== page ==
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I've joined the engine misfire club

1213 Views 6 Replies 4 Participants Last post by  GermanGuy
Couple of days ago driving home, engine started missing at highway speeds. Then got worse and CEL came on and flashed too. Seemed to get worse if I slightly let up on the throttle. I got her back home and scanned the codes with a handheld scanner (reads VW codes). Car is a 2004 , 1.8T AWM motor, currently at 119,000 miles.

I got:

17536, Fuel Trim Bank1 System too Lean

16684 : multiple misfires detected,

along with each cylinder misfire, codes 16684 thru 16688

MAF was replaced about 30k miles ago, coils have 79,000 miles on them, plugs have 34,000 miles on them. Popping the airbox cover noticed SAI hose from airbox to pump was in two pieces. Other than that have not looked much around the engine compartment.

I was planning on doing some maintenance this spring before this happened so I already have: 2.0T coils, adapters and plugs. 034 Silicone PVC kit (and other related bits), MAF (bought and then not needed awhile back), SAI air hose.

Been doing a lot of hours at work, so I will not be able to look at the car until the weekend. Dad is letting me use his second car.
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It's leaning out for some reason, maybe an air leak after the MAF, or maybe low fuel pressure. The air leak is more likely, so start taking a careful look at the whole induction system, from the duct leaving the air box, to the hose connection at the throttle body. Also, look at any hoses and check valves leading to the intake manifold. You may have to pressurize the intake path to find the leak, if there is one. This can be done by using common PVC pipe plugs of the appropriate sizes, from the hardware store. One plug needs a Schrader (tire inflater) valve to allow your tire pump to pressurize, but carefully so as not to exceed say 20 PSI.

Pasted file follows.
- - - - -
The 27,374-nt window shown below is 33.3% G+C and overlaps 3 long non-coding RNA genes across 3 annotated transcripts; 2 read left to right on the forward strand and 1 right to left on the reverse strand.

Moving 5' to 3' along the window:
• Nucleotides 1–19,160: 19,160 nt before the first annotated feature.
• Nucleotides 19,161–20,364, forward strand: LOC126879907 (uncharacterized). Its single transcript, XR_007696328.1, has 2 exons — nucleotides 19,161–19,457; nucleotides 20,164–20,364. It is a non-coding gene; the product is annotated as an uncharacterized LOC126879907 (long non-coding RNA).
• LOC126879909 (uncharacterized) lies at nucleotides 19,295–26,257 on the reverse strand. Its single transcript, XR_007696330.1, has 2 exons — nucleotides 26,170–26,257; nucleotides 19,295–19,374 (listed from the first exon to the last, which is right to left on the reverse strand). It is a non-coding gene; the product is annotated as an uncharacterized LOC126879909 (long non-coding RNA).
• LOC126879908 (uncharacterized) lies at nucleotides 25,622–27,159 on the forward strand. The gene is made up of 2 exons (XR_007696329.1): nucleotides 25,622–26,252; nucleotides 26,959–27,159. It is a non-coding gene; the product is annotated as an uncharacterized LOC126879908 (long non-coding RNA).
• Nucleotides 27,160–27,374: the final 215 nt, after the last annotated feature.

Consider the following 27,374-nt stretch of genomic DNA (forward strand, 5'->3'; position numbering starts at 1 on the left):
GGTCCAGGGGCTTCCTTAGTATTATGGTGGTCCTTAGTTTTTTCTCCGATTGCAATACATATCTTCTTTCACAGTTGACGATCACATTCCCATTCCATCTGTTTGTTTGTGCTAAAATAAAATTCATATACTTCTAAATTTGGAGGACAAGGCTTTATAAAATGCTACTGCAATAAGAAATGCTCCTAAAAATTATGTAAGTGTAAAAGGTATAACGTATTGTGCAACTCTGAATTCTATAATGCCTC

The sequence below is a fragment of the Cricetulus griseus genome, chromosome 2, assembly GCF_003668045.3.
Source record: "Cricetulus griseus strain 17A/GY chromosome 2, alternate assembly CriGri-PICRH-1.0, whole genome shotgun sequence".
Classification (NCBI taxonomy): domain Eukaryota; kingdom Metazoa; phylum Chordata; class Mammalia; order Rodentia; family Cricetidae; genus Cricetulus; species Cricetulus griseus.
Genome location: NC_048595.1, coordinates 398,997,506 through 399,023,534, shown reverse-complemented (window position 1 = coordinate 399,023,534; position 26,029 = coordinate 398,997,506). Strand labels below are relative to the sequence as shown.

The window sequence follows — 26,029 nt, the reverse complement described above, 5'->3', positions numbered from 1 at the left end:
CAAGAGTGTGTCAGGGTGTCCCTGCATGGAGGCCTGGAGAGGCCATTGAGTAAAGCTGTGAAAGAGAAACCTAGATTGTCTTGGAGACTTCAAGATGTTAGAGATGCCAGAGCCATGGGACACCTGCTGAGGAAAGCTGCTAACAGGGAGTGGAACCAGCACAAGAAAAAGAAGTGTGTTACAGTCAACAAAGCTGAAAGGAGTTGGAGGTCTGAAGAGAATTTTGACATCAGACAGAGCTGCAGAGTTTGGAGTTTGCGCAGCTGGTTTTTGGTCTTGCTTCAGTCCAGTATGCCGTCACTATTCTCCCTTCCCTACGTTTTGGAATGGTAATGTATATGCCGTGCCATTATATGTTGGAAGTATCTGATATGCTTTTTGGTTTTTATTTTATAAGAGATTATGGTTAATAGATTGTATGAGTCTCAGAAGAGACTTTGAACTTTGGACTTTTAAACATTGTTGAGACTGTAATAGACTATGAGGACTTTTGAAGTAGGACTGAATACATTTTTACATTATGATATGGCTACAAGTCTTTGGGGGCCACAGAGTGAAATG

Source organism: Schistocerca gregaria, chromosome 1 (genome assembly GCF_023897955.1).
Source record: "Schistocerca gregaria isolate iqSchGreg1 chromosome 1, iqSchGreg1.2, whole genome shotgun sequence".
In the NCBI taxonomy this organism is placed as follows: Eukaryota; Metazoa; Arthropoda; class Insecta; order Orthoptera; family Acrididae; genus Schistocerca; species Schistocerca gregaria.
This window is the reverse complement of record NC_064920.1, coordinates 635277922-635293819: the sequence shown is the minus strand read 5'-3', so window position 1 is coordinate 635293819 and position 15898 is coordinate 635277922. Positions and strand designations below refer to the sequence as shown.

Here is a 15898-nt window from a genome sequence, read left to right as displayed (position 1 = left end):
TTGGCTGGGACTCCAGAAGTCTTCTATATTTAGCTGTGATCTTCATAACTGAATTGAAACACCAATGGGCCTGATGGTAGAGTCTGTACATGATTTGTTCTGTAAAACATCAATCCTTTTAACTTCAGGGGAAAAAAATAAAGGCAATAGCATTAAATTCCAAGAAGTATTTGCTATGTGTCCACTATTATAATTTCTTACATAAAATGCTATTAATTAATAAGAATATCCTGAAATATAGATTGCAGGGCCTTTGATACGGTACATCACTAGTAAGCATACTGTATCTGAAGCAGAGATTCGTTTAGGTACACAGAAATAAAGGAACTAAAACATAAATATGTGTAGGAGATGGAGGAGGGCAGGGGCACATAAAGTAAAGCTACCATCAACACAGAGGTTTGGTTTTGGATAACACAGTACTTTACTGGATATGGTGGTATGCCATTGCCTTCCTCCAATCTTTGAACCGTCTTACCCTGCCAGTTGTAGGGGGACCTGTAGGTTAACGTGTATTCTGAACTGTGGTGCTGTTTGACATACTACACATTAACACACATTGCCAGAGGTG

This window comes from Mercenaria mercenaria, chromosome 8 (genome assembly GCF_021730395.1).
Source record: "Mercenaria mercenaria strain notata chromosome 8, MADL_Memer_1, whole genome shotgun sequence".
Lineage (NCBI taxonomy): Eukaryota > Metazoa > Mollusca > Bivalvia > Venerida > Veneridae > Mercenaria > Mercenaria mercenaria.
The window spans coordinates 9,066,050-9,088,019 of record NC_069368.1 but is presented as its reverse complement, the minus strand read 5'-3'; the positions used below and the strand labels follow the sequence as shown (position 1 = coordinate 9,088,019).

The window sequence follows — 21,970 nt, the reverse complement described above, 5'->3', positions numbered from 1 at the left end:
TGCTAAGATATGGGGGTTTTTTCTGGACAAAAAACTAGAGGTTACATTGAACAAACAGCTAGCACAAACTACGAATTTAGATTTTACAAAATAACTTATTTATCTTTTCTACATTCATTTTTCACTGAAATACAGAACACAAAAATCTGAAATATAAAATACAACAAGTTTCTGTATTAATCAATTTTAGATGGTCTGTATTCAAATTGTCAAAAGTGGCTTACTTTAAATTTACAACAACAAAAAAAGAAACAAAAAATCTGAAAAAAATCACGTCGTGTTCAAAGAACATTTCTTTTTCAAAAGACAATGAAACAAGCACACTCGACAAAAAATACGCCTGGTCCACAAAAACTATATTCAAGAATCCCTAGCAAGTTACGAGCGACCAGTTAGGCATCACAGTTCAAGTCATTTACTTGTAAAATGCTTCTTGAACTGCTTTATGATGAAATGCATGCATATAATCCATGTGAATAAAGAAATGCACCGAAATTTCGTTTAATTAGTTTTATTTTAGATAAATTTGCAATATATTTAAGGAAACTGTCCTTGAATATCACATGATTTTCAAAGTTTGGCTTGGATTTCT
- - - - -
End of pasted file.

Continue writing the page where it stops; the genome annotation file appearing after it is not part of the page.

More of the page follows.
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I had similar issues codes, checked all hoses and check valves for leaks. That didn't do it and moved on to N80 vacuum purge valve near intake assy. Take solenoid hoses apart from both ends, disconnect plug then directly test off battery. Do momentary contacts to battery to see it opens closes each time VDC applied. These can get sticky and throw codes. Also seems to be issue on fuel fill ups where you go to start car immediately after and is hard starting. Cost me $40 at Oreillys.
Since it gets worse when you let off on the throttle, my money is on a vac leak, since that would tend to leak more under high vacuum, which is what happens when you reduce throttle.
I was leaning towards the vacuum leak too. Sat I woke up at noon after working 12 hr shift to 4 am ( yay, 2nd shift). It was snowing and the garage was cold. Did a look around the engine bay, using mirrors and flashlight didn't see anything. Got cold, went inside grumpy and tired from the nite before.

Started looking around on vac leak detection, seeing smoke machines, etc. Didn't want to set anything up like that up, I wanted quick and easy. I was going to attempt to pressurize the system with about 10 psi of air, figured with the compressor running there would be no way to hear the air leak. I had a spray bottle that I was going to fill up with soapy water, it had spray or stream setting on it. Too late and too tired, I at least had a plan of attack for Sunday.

Sunday comes and the sun was shining, I got the compressor ready, filled up the spray bottle and off to the garage I went. I thought I would do another visual check of the vacuum and very gently wiggled the various connections, what did I see? Focus on the suction jet pump

Back to work now on removing that piece, fun with those once time clamps.

Done, problem solved. The L shaped pipe from the suction jet pump to the intake was very clean. For those of you servicing the PVC, normal?
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Yep, that's a very common way for the SJP to fail. Did you just glue it together for now? The part has since been updated to be much sturdier, so replace it when you have a chance.

For me, the entire SJP was clean as a proverbial whistle when it failed.
Already replaced, that was one of the "extra" parts I already had for the PVC maintenance planned.
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